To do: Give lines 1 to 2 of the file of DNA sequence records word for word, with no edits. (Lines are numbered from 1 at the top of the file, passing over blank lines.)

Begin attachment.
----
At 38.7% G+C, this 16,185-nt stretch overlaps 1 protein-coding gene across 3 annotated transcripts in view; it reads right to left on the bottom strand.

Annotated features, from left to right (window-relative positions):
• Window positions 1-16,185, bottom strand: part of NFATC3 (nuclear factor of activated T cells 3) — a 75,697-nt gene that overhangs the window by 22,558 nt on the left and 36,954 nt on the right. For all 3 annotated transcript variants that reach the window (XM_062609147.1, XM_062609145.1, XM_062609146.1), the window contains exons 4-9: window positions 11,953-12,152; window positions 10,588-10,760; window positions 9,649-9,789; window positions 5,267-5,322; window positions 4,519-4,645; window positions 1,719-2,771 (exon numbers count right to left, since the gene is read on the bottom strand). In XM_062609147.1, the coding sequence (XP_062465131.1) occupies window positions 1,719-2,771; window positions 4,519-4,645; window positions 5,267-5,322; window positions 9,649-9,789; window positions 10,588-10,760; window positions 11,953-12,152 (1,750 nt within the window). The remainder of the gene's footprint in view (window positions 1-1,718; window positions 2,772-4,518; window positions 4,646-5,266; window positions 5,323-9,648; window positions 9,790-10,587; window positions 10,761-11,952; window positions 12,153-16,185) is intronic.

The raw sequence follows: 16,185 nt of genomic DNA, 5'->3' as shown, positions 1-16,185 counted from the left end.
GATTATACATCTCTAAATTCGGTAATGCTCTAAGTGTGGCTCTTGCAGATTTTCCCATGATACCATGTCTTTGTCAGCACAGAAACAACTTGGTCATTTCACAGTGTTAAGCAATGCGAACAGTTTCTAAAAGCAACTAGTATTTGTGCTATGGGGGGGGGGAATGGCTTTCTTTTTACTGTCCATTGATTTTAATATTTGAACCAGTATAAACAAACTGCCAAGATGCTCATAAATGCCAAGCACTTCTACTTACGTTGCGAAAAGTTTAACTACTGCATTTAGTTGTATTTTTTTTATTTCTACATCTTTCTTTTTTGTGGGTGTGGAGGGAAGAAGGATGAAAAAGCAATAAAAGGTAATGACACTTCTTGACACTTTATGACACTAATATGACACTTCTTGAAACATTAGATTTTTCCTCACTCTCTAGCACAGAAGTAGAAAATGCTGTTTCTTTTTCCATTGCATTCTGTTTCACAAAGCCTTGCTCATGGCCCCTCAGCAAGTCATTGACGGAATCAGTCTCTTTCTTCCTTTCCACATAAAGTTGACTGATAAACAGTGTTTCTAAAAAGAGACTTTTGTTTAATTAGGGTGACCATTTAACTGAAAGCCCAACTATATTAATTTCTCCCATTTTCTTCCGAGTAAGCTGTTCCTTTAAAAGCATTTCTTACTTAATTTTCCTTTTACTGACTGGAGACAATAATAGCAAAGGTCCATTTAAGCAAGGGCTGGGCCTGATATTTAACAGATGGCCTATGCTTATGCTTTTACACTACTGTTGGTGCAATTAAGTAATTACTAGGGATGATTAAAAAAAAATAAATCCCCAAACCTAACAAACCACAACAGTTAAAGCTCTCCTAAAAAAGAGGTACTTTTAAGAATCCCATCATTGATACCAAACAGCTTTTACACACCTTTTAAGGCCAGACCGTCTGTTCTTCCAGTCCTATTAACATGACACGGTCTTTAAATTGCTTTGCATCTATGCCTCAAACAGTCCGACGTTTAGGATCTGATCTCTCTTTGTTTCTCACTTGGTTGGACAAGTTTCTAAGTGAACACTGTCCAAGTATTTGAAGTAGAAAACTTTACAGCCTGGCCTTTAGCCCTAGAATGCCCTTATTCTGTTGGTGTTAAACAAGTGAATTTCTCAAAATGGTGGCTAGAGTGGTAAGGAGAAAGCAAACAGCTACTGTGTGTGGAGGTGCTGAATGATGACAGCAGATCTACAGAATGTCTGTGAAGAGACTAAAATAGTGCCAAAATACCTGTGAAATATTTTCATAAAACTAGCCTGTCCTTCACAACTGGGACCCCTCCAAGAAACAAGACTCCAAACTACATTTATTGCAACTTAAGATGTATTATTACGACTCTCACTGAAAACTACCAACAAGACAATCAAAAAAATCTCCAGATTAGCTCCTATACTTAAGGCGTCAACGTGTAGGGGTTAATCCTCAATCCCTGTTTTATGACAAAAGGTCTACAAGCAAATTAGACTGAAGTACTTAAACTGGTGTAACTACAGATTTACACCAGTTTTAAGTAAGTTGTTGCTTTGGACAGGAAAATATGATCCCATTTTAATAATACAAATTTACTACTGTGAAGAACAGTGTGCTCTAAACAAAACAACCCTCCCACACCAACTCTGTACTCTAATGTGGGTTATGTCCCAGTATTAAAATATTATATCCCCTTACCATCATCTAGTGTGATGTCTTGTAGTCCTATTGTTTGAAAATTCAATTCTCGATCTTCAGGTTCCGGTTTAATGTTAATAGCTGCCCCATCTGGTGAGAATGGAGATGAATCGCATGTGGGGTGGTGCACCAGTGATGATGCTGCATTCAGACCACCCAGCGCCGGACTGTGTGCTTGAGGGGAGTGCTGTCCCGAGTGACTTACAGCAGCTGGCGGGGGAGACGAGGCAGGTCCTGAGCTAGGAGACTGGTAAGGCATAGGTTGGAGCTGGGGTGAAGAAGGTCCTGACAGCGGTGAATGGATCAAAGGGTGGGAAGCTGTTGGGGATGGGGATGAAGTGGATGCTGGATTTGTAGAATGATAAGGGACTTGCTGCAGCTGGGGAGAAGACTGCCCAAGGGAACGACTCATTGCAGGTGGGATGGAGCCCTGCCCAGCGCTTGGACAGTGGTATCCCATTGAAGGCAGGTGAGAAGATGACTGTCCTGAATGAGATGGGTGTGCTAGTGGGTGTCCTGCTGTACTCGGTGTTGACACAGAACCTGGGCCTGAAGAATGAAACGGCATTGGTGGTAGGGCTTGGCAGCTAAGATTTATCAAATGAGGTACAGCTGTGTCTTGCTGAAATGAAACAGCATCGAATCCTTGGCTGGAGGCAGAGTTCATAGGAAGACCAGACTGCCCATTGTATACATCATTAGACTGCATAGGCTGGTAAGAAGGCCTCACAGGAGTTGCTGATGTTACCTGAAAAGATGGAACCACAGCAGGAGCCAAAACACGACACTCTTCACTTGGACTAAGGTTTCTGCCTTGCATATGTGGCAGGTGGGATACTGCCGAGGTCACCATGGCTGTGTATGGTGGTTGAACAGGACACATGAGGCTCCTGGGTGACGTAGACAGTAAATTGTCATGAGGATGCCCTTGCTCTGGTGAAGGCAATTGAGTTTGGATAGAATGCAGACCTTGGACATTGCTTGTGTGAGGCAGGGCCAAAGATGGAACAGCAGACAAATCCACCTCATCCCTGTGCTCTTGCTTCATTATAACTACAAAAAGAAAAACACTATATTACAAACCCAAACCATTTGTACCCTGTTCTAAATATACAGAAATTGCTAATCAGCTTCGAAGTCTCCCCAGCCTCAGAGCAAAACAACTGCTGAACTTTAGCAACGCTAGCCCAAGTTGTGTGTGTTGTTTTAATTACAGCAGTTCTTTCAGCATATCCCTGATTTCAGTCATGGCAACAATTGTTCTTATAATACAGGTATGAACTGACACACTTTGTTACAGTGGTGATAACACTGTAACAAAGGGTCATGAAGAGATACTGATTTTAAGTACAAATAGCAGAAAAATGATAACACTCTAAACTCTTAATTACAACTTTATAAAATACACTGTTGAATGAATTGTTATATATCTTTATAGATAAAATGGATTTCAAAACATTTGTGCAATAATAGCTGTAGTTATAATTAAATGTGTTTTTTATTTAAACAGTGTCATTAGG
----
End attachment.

At 38.7% G+C, this 16,185-nt stretch overlaps 1 protein-coding gene across 3 annotated transcripts in view; it reads right to left on the bottom strand.

Annotated features, from left to right (window-relative positions):